Multiple sclerosis (MS) is a debilitating disease that causes the immune system to attack the protective covering of nerves in the body. A commonly-used epilepsy drug may help prevent nerve damage in patients suffering from this auto-immune disease.

Phenytoin, a commonly-used and cheap drug for seizure, shows promise in preventing damage caused by an auto-immune response brought by MS.  In a new study, researchers from the University College London, Institute of Neurology, found that phenytoin protected neural tissue in patients with optic neuritis, can potentially prevent blindness in people with MS.

"About half of people with MS experience at some point in their life a condition called acute optic neuritis, in which the nerve carrying vision from the eye to the brain gets inflamed," Dr. Raj Kapoor from the National Hospital for Neurology and Neurosurgery said.

MS may lead to sudden partial or total blindness. The condition is usually characterized by a "foggy or blackened" vision. Though the eyesight may recover or come back, each MS attack on the eye damages the nerves.

The study, which was presented at the American Academy of Neurology's 67th Annual Meeting in Washington, D.C., analyzed data from 86 individuals who are suffering from acute optic neuritis. The researchers divided the individuals into treatment and control groups. The treatment group received the anti-seizure drug while the control group received a placebo in the course of three months.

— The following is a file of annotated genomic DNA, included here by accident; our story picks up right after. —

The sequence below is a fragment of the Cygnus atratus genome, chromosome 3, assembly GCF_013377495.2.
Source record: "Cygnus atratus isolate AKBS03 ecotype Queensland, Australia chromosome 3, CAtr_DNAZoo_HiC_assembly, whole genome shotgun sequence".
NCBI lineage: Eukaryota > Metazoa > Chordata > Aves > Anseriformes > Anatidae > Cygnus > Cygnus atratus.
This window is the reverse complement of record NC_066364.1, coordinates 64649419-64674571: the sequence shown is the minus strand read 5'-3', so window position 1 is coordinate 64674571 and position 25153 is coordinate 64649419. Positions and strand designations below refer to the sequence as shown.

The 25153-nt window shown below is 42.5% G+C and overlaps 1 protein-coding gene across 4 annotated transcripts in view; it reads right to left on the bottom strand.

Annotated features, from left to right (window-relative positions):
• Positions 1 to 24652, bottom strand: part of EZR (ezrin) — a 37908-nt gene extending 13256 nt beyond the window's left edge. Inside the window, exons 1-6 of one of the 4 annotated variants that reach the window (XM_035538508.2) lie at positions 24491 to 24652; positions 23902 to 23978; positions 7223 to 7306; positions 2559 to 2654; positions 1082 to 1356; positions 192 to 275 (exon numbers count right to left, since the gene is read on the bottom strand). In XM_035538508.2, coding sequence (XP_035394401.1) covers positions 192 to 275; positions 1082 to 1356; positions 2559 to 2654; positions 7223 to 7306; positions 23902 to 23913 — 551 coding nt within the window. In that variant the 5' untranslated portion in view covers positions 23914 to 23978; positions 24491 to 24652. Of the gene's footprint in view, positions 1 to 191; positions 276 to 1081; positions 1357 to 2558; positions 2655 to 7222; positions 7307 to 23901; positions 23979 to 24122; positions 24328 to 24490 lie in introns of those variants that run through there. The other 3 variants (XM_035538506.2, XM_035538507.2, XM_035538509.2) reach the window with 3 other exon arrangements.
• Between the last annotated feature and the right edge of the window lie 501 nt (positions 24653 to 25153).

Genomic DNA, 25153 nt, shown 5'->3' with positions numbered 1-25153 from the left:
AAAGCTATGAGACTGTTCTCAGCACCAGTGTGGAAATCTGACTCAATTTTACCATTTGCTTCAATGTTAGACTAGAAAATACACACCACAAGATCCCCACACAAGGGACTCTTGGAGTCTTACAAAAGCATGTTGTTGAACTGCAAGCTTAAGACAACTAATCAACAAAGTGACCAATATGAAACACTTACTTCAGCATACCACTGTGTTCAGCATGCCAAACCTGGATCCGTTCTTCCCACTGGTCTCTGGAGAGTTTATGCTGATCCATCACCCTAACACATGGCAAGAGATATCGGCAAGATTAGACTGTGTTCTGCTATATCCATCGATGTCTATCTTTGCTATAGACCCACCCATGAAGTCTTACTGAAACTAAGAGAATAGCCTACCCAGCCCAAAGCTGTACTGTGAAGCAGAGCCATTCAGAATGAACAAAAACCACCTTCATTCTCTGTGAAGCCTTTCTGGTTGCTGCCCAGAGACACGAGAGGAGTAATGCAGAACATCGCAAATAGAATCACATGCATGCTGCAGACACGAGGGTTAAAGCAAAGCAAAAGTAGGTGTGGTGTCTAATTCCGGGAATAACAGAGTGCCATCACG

With the use of medical imaging, the researchers examined and measured retinal thickness at the start of the study and after six months. They found that on average, the treatment group incurred 30 percent reduced damage to the nerve layer than those who received placebo treatment.

The researchers also found that the macular volume, the part of the retina which is most sensitive to light, increased by 34 percent in those who took phenytoin. The drug works as an effective protective component for nerves because it prevents the fatal build-up of sodium in nerve cells.

The team wanted to focus on the sodium channel and its effects on neuroprotection. In areas where there is inflammation, the axons of nerve cells are bombarded with sodium, which causes the influx of calcium. When this happens, cell death occurs. If sodium entry into cells can be reduced and eventually blocked, it shows promise in preventing cell death.

"Eyesight is key to many important aspects of life, such as working, driving and participating in social activities," said Dr. Kapoor. He added that if the study is confirmed by larger researches and investigations, the treatment may improve treatment of optic neuritis and eventually, prevent nerve damage, blindness and other MS complications.

Roughly 400,000 people in the United States suffer from MS with 10,000 new cases diagnosed every year. The disease is more common in women than in men and commonly seen in people living in Europe, the United States, Canada, New Zealand, and sections of Australia.

The study was published in the journal Lancet Neurology. 

Photo: William Warby | Flickr 

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